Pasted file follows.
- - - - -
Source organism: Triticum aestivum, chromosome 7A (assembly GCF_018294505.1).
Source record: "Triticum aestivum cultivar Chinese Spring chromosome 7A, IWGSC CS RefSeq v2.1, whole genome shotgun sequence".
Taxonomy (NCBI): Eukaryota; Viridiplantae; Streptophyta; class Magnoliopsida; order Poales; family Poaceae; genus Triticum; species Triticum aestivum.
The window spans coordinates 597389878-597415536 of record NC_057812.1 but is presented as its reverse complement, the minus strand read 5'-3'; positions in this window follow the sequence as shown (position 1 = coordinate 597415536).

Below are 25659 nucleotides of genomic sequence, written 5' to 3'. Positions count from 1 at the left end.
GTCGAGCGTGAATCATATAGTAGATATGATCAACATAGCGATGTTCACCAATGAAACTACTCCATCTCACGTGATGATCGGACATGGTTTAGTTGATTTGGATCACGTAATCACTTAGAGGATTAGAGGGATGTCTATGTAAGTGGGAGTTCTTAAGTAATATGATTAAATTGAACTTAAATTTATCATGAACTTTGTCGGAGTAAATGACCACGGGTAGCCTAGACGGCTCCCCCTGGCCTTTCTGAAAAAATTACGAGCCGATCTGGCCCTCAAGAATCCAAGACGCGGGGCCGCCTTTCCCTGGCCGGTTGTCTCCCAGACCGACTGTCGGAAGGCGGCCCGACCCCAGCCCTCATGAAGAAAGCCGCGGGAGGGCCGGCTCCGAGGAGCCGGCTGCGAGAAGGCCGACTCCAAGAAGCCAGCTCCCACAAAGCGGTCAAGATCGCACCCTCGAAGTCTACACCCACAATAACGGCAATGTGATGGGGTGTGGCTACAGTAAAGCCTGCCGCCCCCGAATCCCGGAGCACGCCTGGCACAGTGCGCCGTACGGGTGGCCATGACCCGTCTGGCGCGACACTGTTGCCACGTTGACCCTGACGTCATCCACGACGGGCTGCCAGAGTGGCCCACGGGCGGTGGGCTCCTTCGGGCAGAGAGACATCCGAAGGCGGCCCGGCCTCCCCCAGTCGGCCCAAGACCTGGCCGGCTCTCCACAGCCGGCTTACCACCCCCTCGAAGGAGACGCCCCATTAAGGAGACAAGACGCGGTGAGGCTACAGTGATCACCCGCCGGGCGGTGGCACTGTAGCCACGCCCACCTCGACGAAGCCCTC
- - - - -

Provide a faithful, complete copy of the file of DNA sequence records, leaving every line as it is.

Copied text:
Source organism: Triticum aestivum, chromosome 7A (assembly GCF_018294505.1).
Source record: "Triticum aestivum cultivar Chinese Spring chromosome 7A, IWGSC CS RefSeq v2.1, whole genome shotgun sequence".
Taxonomy (NCBI): Eukaryota; Viridiplantae; Streptophyta; class Magnoliopsida; order Poales; family Poaceae; genus Triticum; species Triticum aestivum.
The window spans coordinates 597389878-597415536 of record NC_057812.1 but is presented as its reverse complement, the minus strand read 5'-3'; positions in this window follow the sequence as shown (position 1 = coordinate 597415536).

Below are 25659 nucleotides of genomic sequence, written 5' to 3'. Positions count from 1 at the left end.
GTCGAGCGTGAATCATATAGTAGATATGATCAACATAGCGATGTTCACCAATGAAACTACTCCATCTCACGTGATGATCGGACATGGTTTAGTTGATTTGGATCACGTAATCACTTAGAGGATTAGAGGGATGTCTATGTAAGTGGGAGTTCTTAAGTAATATGATTAAATTGAACTTAAATTTATCATGAACTTTGTCGGAGTAAATGACCACGGGTAGCCTAGACGGCTCCCCCTGGCCTTTCTGAAAAAATTACGAGCCGATCTGGCCCTCAAGAATCCAAGACGCGGGGCCGCCTTTCCCTGGCCGGTTGTCTCCCAGACCGACTGTCGGAAGGCGGCCCGACCCCAGCCCTCATGAAGAAAGCCGCGGGAGGGCCGGCTCCGAGGAGCCGGCTGCGAGAAGGCCGACTCCAAGAAGCCAGCTCCCACAAAGCGGTCAAGATCGCACCCTCGAAGTCTACACCCACAATAACGGCAATGTGATGGGGTGTGGCTACAGTAAAGCCTGCCGCCCCCGAATCCCGGAGCACGCCTGGCACAGTGCGCCGTACGGGTGGCCATGACCCGTCTGGCGCGACACTGTTGCCACGTTGACCCTGACGTCATCCACGACGGGCTGCCAGAGTGGCCCACGGGCGGTGGGCTCCTTCGGGCAGAGAGACATCCGAAGGCGGCCCGGCCTCCCCCAGTCGGCCCAAGACCTGGCCGGCTCTCCACAGCCGGCTTACCACCCCCTCGAAGGAGACGCCCCATTAAGGAGACAAGACGCGGTGAGGCTACAGTGATCACCCGCCGGGCGGTGGCACTGTAGCCACGCCCACCTCGACGAAGCCCTC